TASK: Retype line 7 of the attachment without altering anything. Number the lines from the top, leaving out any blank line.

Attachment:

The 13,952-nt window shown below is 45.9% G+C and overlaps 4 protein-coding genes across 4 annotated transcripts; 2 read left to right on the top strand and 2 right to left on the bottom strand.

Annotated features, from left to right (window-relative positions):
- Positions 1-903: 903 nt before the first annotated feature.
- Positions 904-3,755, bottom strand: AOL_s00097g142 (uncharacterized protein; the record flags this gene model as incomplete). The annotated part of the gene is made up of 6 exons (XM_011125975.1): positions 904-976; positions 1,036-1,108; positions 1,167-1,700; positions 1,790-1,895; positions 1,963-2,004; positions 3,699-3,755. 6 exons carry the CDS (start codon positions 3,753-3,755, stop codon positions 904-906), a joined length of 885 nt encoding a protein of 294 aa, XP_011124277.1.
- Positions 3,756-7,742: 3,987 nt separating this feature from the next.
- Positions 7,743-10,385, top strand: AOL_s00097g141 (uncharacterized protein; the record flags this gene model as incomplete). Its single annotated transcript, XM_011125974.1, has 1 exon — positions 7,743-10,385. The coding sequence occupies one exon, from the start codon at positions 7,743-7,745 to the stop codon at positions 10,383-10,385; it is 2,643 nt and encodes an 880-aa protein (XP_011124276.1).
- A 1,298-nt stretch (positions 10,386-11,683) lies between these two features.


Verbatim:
- A 1,298-nt stretch (positions 10,386-11,683) lies between these two features.